On the case - New ruling gives clarity on ‘failure to remove’ claims

Friday 4 June 2021

The judgment of DFX and others v Coventry City Council is the first consideration, at High Court level, of duty of care issues since Poole Borough Council v GN and another [2019] (CN and GN).

CN and GN found that councils do not, as a matter of course, owe a common law duty of care to protect children from harm caused by third parties.

There has been much speculation since the judgment, which was determined in fairly unique circumstances. DFX reaffirms the decision. This provides useful guidance, as DFX follows a more ‘typical’ pattern for a ‘failure to remove’ case.

Statutory functions

It is confirmed that there must be more than the carrying out of statutory functions to establish an assumption of responsibility.

While Mrs Justice Lambert DBE was not willing to rule out that in different factual circumstances such a duty may arise, given the facts of this case, it is difficult to envisage when such a duty might exist.

Further judgments will no doubt follow, although it appears that a high bar has been set to establish the assumption of responsibility. It is therefore reasonable to assume that we can expect to see fewer claims of this nature pursued in negligence in the future.


The Claimants’ case was that they should have been removed from their parents in or around 2002, due to significant abuse. The Claimants were removed pursuant to a care order in 2010. It was alleged that the abuse suffered between 2002 and 2010 could have been avoided.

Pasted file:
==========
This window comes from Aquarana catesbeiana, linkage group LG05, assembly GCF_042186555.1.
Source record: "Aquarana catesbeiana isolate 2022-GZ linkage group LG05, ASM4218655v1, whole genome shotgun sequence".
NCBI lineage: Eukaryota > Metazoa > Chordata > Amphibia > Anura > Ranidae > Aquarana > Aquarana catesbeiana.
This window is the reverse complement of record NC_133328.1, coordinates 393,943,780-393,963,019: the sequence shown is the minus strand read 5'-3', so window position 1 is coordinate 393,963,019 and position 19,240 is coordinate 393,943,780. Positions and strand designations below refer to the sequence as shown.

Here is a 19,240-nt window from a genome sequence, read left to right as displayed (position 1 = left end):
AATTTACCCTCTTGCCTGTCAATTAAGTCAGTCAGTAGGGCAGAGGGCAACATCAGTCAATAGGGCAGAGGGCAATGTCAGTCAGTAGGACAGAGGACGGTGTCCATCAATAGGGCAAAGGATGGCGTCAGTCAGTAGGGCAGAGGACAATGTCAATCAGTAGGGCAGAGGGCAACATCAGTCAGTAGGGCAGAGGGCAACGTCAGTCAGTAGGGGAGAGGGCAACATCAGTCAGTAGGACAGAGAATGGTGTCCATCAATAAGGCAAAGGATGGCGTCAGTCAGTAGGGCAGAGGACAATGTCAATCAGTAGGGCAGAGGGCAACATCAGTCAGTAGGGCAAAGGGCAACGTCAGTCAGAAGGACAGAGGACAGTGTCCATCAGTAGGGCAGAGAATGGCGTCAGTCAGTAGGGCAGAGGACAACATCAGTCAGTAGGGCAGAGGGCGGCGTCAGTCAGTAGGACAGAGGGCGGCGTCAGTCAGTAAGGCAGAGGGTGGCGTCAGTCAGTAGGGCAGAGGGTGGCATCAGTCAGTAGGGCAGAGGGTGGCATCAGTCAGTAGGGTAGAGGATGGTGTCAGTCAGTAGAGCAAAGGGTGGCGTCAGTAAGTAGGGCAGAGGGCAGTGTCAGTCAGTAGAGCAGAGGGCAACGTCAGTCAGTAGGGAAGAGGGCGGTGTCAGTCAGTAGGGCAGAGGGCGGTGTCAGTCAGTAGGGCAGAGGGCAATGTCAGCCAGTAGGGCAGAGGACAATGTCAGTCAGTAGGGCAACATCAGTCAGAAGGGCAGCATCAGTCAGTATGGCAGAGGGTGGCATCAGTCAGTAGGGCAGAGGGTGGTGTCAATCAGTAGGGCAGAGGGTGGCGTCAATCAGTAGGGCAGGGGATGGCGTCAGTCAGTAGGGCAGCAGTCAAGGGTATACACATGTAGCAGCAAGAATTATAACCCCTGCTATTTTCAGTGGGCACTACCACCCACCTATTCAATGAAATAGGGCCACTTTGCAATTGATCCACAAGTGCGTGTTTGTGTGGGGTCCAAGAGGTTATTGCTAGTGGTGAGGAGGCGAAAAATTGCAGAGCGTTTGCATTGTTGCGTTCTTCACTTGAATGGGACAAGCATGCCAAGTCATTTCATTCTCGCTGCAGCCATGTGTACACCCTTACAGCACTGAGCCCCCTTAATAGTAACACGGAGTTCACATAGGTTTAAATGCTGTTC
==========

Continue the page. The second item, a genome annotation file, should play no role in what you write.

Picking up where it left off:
The Defendant was involved significantly with the family over 15 years, including the provision of Section 47 investigations and placing the children on the Child Protection Register.

The Claimants argued that the Defendant’s conduct amounted to an assumption of responsibility, giving rise to a duty of care which was breached by its failure to intervene in 2002.

The Claimants relied on a report commissioned by the Defendant in 1997, providing recommendations. It was alleged that by obtaining the report the Defendant had ‘assumed responsibility’. Further, in 2002 the Defendant made the decision to issue care proceedings (not issued at that time) and completed direct work with the Claimants and their family.


Lambert J found that the Claimants’ case amounted to a failure to confer a benefit. There was nothing about the nature of the statutory function which gave rise to a duty of care. While the delay in removing the Claimants allowed the situation to continue, the acts of abuse were causative of the damage perpetrated by others.

Lambert J found that the Defendant had not assumed responsibility for the Claimants, reaffirming that more than carrying out a statutory function was necessary. This could be something intrinsic or external to the statutory function itself, contrary to arguments by the Defendant that it was never possible to establish a duty of care in circumstances where the failure was itself a failure to take a step prescribed by statute (argument dismissed).

Lambert J suggested that to establish an assumption of responsibility will depend on whether there is ‘something more’.

While the claim had already failed at that point, Lambert J went on to consider whether there was any breach of duty in any event. After considering all the facts, including the expert social care evidence, she found that the Claimants could not establish breach of duty in any event.

She then considered the claims under the Human Rights Act 1998 and held that the same considerations were applicable. It follows that as the negligence claim failed, so did the Human Rights Act claim.

Finally, the Judge found that the Claimants’ case failed in relation to causation. The Claimants’ home life deteriorated between 2002 and 2010 and as such, it was not correct that they could have been removed in 2002 had an application been made.

Louise Bedford (louise.bedford@kennedyslaw.com) is a Partner atKennedys, 

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